The ARA has advised its members to prescribe infliximab by brand name and consider ticking the ‘brand substitution not permitted’ box on prescriptions.
In a letter to its members President Dr Mona Marabani said that while the ARA supported moves to ensure value for money for the PBS it remained concerned about the decision to allow Inflectra® and Remicade® to be deemed interchangeable at the point of dispensing.
“Our concerns centre particularly around the potential for immunogenicity as there is no evidence that repeated switching is safe or that efficacy will not be compromised,” the letter said.
When prescribing doctors should consider ticking the brand substitution not permitted box at the top of the prescription, the letter advised.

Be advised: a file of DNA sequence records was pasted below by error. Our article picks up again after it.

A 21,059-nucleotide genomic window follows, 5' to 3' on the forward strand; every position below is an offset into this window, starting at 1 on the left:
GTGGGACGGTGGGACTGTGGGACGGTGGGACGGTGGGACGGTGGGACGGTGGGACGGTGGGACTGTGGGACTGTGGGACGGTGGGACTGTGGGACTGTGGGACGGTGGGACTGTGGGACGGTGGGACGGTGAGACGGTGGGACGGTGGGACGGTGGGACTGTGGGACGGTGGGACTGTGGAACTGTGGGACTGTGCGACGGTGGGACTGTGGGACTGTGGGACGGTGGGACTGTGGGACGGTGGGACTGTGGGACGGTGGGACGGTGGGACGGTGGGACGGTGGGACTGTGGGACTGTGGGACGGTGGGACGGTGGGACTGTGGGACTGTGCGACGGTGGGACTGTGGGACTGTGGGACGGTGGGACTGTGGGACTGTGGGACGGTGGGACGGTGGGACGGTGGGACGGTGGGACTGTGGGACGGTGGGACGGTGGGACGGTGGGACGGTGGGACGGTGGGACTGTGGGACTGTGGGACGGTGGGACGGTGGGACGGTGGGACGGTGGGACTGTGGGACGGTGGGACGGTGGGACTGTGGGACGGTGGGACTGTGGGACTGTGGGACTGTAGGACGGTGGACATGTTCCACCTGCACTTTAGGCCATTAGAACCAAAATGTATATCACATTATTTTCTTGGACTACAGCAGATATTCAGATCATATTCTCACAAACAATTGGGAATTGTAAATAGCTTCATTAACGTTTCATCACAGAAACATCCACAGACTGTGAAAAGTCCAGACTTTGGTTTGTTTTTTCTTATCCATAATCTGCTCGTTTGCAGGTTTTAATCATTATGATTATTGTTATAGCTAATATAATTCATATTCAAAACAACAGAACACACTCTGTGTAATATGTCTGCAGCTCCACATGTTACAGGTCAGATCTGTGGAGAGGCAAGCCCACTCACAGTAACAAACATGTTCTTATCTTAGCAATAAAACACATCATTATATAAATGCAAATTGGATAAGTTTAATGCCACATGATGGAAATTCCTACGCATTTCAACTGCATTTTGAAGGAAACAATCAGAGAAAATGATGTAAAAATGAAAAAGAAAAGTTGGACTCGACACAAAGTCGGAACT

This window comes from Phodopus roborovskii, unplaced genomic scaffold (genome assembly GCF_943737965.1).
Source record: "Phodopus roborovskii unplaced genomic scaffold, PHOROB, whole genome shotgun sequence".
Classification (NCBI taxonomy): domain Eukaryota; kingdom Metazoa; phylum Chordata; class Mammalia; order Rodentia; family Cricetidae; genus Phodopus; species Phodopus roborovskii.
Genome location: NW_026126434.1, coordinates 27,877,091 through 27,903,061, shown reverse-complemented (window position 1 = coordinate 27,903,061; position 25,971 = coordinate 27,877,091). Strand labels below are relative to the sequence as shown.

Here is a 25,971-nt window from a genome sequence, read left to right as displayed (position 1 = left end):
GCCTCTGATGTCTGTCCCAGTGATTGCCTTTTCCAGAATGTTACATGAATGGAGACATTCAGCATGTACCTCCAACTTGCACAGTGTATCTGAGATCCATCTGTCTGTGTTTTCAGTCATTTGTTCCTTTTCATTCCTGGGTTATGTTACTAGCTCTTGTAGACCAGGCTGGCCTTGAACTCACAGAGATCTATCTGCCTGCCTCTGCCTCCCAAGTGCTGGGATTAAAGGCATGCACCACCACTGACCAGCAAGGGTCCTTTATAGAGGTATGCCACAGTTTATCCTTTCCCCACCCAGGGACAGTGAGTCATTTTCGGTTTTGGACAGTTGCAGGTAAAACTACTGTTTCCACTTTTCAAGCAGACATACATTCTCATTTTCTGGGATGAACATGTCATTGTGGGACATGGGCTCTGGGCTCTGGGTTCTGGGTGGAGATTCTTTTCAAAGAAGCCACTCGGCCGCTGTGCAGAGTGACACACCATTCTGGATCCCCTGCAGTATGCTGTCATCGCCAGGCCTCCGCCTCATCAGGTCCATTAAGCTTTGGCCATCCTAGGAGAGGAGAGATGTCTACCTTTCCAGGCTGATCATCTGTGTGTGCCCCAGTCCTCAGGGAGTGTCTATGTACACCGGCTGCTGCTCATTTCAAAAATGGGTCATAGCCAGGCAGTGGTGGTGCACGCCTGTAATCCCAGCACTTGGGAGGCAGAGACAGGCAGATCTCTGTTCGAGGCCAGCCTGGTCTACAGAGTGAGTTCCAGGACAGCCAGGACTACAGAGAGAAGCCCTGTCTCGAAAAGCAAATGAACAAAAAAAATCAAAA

“The pharmacist must then dispense the drug you have written – your choice of either the originator or the biosimilar- otherwise legally they MUST contact you,” it said.
As Australia has not adopted a naming convention for these drugs, the letter also advised prescribing by brand name.
“If you prescribe ‘infliximab’ or you prescribe by brand name and do not ‘tick the box’, the patient may be dispensed EITHER Inflectra® OR Remicade® each and every time they present to the pharmacy,” the letter warned.
Patients and infusion centres should be encouraged to keep packaging or photograph the actual medicine dispensed and its barcode and bring this to every consultation.
Doctors should also check with your hospital pharmacy, drug committee or infusion centre to find out how they will be dealing with this and ensure you know which drug your patient will be administered.
“In some jurisdictions, state-wide purchasing may determine what every hospital patient will receive, so there is potential for large-scale one-way switching,” it said.